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There is nothing more elusive than what are Alabama backs chances at the next level.  Many reports state that the Crimson Tide beats the daylight out of their players with overly tough, physical tjyeldpractices leaving them more subject to injury in later years.  Do we look at first round bust, Trent Richardson and current Raider, for proof of this theory, or should we consider the Packers Eddie Lacy who appears to have adjusted well to the NFL?  I say we take both backs’ experiences and throw in TJ Yeldon’s game tape to get a full picture.  After reviewing four of his games against Auburn, West Virginia, Virginia Tech, and Oklahoma, here are the skills that he brings to the NFL.

RB TJ Yeldon, Alabama 6’ 1” 226 lbs.

Cons:  The first thing that jumped out on tape was his explosion declined from 2013 to 2014.  It looks like the excessive college touches/hard practices, etc. took their toll on him. The back is an upright runner that has stiffer hips than I expected.  Yeldon doesn’t have a lot of wiggle and cannot create separation on his own.  His offensive line is responsible for a solid part of his production and the runner might be too patient waiting for holes to develop.  He needs to make quicker decisions, lower his pads, and run through defenders; instead of letting the defense dictate his approach.  As a receiver, the back lets the ball too much into his body instead of catches it cleanly and in stride. 

Pros: The runner has bouncy feet, moving well laterally with a combination of stutter steps, jump cuts and spin moves.  Yeldon sees the entire field well and does a good job following his blockers to daylight.  He has a good center of gravity, significant lower body strength, and always manages to fall forward for extra yardage. Near the goal line, the runner can find a sliver to exploit and use his second effort to get in the end zone.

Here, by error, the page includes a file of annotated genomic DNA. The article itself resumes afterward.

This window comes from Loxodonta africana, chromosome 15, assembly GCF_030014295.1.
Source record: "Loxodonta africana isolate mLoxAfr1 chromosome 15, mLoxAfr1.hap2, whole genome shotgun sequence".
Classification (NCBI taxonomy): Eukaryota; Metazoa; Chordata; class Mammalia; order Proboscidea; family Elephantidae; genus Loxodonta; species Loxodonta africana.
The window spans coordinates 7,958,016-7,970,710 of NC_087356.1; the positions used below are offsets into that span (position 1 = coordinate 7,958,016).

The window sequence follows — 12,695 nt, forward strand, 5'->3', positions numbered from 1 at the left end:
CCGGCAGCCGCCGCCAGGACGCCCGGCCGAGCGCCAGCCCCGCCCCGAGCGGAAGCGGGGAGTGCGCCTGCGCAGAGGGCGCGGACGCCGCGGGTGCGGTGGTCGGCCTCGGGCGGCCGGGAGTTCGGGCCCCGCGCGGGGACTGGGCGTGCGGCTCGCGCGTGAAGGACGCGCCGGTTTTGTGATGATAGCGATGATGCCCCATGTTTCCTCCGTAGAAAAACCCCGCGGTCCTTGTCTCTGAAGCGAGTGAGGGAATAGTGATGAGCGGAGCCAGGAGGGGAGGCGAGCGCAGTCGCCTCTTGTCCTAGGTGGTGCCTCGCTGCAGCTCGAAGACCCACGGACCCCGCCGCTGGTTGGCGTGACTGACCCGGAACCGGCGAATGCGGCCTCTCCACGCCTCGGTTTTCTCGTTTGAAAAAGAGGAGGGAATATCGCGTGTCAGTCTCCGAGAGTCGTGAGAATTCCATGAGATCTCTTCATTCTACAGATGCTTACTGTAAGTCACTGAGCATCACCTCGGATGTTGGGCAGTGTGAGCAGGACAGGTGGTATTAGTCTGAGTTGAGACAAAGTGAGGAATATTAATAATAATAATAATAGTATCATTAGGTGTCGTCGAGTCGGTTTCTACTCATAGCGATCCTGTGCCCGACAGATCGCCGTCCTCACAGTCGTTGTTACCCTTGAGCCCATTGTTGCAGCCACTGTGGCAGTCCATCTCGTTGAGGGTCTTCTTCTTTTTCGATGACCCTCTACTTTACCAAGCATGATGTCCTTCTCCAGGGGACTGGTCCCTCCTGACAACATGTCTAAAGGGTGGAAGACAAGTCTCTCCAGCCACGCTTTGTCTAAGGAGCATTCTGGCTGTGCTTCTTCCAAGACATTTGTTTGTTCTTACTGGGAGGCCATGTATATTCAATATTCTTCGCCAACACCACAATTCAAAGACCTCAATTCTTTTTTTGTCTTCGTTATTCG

When the offense got the back is out in the open, he showed tremendous burst and made defenders miss.  Yeldon has a strong upper body that he uses to swat players out of his way, stiff-arms defenders, and protects the pigskin well.  The NFL team that gets to feature him on counters, while finding ways to get him in space will be quite happy with the back.  The runner steps up in pass protection, squares up and lowers his shoulders to attack pass rushers in the pocket. He has good striking hands that slow the blitzers down quite a bit which will guarantee his third down presence on the field.

Overall thoughts:  Yeldon is a solid pro prospect, but is not elite in any way.  If he ended up behind a strong offensive line like Dallas, he could be a great one cut and go runner.  I have a feeling that he will be a running back by committee back specializing more on third and passing down situations much like Shane Vereen got used by New England.

 

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